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predicting the outcome of what is repeatedly called "a fluid situation," otherwise known as "cyprus." our cover story explores some of the options left after that country's parliment on tuesday rejected a bailout deal that many say would've been no deal to a lot of average citizens there. cyprus' parliment rejected a european bailout that would've been paid for by taxing ordinary citizens' bank accounts. what now? cyprus' parliment could vote again; europe could restructure the deal, giving cyprus more flexible terms; or cyprus could ask russia for cash in exchange for russian access to the mediterranean island's gas reserves. "i think this is telling us something. it's telling us that germany is out of patience and isn't going to be bailing out any more countries at this time." until now, russia hasn't been an option widely considered by europe's other countries in financial trouble. but cyprus' finance minister headed there tuesday for talks. already, russia loans billions of dollars to companies on cyprus. russians, who like the tax haven cyprus provides, account for up to half of all bank
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accounts there - the black market reportedly making up an undisclosed amount. "this is going to turn into a showdown of who blinks first. it's a corrupt banking system. how do you pay out 5% when you have interest rates near zero?" so far, europe's finance ministers' reaction to the rejected bailout has been regret. germany's said cyprus' business model doesn't work. austria's says bankruptcy would be a bigger catastrophe than the tax on savings, and luxembourg's called for a special euro-group meeting. only greece said it supports cyprus' choices. so far, the european central bank says it will provide liquidity to cyprus as needed. banks in cyprus will remain closed until next tuesday, the 26th. back in the u.s., sequester protesters will rally today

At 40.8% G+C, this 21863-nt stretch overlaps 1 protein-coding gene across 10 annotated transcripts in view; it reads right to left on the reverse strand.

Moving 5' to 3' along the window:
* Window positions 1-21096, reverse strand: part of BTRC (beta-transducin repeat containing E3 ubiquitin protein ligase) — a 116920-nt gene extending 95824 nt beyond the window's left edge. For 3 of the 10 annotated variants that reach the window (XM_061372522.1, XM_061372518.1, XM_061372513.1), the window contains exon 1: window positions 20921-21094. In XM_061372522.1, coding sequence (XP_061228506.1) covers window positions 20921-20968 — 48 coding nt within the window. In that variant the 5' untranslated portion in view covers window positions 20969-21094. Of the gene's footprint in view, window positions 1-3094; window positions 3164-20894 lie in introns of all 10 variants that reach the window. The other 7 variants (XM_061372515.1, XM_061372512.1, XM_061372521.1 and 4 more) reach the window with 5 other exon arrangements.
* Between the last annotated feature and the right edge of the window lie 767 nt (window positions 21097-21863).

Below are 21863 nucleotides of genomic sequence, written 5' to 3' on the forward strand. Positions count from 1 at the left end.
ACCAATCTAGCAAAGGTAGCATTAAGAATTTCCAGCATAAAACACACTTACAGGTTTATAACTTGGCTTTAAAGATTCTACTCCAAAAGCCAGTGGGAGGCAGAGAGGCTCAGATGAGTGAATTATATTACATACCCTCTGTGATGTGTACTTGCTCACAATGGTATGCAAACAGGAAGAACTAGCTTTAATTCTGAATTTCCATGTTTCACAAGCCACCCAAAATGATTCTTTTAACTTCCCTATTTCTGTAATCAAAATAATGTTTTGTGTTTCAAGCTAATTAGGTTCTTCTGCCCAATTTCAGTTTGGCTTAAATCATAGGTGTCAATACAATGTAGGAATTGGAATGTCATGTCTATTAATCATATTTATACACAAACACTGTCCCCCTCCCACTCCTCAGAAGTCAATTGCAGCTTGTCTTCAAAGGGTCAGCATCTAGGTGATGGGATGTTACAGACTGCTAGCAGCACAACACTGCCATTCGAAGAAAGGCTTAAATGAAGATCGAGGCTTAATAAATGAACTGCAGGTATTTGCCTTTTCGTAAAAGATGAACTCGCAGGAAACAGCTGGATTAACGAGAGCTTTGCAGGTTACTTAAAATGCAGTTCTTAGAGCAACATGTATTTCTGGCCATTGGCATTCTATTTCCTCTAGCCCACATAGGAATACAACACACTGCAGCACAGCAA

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across the nation. at noon in dc, demonstrators from the american israel public affairs committee converge on capitol hill. elsewhere, members of various unions will demonstrate. the national day of protest is in response to the $85 billion in severe budget cuts taking place. those cuts include programs such as head start and a massive slash to military spending. goldman sachs analysts predict lawmakers will at least vote to avert a government shutdown. when it comes to infrastructure, america gets a d+. the american society of civil engineers gives the nation low marks, warning roads, dams, waste systems and especially levees are all in need of massive upgrades. it's predicted the u.s. will need to spend $3.6 trillion on upgrades by 2020. currently, federal funding has only allotted $1.6 trillion. perpetually crowded new york city is getting even more so. for the first time since 1950, more people are moving into the